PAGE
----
Pacific salmonid populations have faced significant decline due to poor management and human disturbance. Habitat restoration and monitoring is essential to the ongoing survival of these fish. This study examines population abundance of juvenile Coho salmon (Oncorhynchus kisutch), Chinook salmon (O. tshawytscha) and steelhead trout (O. mykiss) in five tributaries of the Trinity River in Northern California to determine the success of recent restoration efforts. We used traditional snorkel survey methods paired with an occupancy model to compare populations of two restored streams and four unrestored streams. We found that despite Coho being detected in all six streams, restored sites were less likely to have Coho compared to the unrestored streams. When Coho are not detected there was a high probability that the undetected fish was in fact not present in the site. We attribute these findings to the complexity of the restored streams making detection less likely, lack of riparian cover, and a low surveyor detection probability. Despite these contrarian findings, it is likely that as riparian vegetation matures and increases cover and shading, salmonids will use these streams in greater numbers. Our findings will aid in informing managers of how restoration decisions will affect Coho salmon populations.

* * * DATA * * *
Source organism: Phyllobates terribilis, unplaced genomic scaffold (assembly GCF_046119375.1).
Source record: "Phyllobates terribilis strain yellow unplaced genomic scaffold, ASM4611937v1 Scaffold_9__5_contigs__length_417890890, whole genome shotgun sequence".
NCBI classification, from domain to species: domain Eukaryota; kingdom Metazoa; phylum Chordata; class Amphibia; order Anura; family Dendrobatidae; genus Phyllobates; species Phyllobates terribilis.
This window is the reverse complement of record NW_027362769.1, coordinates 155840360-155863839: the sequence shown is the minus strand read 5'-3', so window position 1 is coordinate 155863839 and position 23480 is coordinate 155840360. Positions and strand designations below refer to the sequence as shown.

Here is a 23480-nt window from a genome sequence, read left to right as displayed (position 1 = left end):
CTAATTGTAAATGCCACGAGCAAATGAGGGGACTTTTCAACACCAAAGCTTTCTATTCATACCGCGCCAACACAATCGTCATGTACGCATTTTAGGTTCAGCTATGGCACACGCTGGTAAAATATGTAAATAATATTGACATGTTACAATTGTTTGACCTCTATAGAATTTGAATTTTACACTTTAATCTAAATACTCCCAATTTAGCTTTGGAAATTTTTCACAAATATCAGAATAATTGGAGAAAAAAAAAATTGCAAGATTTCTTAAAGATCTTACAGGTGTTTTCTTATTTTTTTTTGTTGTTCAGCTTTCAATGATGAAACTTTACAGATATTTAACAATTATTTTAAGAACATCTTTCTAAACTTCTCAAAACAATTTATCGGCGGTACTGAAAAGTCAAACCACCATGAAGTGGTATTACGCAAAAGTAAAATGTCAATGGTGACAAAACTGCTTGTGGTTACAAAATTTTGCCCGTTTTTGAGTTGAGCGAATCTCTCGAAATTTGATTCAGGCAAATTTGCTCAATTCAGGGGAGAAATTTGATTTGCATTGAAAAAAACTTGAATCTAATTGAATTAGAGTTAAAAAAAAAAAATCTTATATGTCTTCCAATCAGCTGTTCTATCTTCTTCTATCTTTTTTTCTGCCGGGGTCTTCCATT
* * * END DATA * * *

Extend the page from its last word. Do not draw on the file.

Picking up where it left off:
Fall 2019


Environmental Science and Management


Ecological Restoration

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